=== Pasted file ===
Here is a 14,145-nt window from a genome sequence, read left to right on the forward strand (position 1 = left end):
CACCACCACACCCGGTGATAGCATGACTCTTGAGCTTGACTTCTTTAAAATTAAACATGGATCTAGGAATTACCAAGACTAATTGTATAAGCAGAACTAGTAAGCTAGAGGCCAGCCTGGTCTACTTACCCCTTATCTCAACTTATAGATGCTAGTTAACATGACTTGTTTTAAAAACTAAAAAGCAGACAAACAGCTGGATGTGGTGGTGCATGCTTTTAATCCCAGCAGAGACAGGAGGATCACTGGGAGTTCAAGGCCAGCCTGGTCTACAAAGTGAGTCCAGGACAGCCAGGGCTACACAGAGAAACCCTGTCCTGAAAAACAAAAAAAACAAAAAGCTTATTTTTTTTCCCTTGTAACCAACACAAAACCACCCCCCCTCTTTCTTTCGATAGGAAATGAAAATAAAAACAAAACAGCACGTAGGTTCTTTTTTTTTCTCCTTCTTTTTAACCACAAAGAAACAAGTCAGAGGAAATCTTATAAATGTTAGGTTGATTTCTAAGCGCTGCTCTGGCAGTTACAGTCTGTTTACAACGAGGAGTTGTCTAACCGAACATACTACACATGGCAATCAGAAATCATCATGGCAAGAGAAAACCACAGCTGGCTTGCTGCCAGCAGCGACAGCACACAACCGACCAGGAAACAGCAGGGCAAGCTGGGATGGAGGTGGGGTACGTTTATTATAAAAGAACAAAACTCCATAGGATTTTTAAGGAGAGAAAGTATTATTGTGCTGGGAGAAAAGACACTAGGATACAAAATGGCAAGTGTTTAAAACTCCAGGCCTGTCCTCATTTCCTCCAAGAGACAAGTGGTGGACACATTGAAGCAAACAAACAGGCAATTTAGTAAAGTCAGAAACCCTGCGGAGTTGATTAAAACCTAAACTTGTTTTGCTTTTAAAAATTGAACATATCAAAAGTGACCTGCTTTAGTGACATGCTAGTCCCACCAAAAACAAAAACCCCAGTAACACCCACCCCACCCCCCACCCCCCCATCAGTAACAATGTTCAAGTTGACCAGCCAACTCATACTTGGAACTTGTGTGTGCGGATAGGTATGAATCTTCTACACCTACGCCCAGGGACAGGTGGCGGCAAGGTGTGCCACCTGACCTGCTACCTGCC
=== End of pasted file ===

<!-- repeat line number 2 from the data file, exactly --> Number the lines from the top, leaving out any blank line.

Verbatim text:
CACCACCACACCCGGTGATAGCATGACTCTTGAGCTTGACTTCTTTAAAATTAAACATGGATCTAGGAATTACCAAGACTAATTGTATAAGCAGAACTAGTAAGCTAGAGGCCAGCCTGGTCTACTTACCCCTTATCTCAACTTATAGATGCTAGTTAACATGACTTGTTTTAAAAACTAAAAAGCAGACAAACAGCTGGATGTGGTGGTGCATGCTTTTAATCCCAGCAGAGACAGGAGGATCACTGGGAGTTCAAGGCCAGCCTGGTCTACAAAGTGAGTCCAGGACAGCCAGGGCTACACAGAGAAACCCTGTCCTGAAAAACAAAAAAAACAAAAAGCTTATTTTTTTTCCCTTGTAACCAACACAAAACCACCCCCCCTCTTTCTTTCGATAGGAAATGAAAATAAAAACAAAACAGCACGTAGGTTCTTTTTTTTTCTCCTTCTTTTTAACCACAAAGAAACAAGTCAGAGGAAATCTTATAAATGTTAGGTTGATTTCTAAGCGCTGCTCTGGCAGTTACAGTCTGTTTACAACGAGGAGTTGTCTAACCGAACATACTACACATGGCAATCAGAAATCATCATGGCAAGAGAAAACCACAGCTGGCTTGCTGCCAGCAGCGACAGCACACAACCGACCAGGAAACAGCAGGGCAAGCTGGGATGGAGGTGGGGTACGTTTATTATAAAAGAACAAAACTCCATAGGATTTTTAAGGAGAGAAAGTATTATTGTGCTGGGAGAAAAGACACTAGGATACAAAATGGCAAGTGTTTAAAACTCCAGGCCTGTCCTCATTTCCTCCAAGAGACAAGTGGTGGACACATTGAAGCAAACAAACAGGCAATTTAGTAAAGTCAGAAACCCTGCGGAGTTGATTAAAACCTAAACTTGTTTTGCTTTTAAAAATTGAACATATCAAAAGTGACCTGCTTTAGTGACATGCTAGTCCCACCAAAAACAAAAACCCCAGTAACACCCACCCCACCCCCCACCCCCCCATCAGTAACAATGTTCAAGTTGACCAGCCAACTCATACTTGGAACTTGTGTGTGCGGATAGGTATGAATCTTCTACACCTACGCCCAGGGACAGGTGGCGGCAAGGTGTGCCACCTGACCTGCTACCTGCC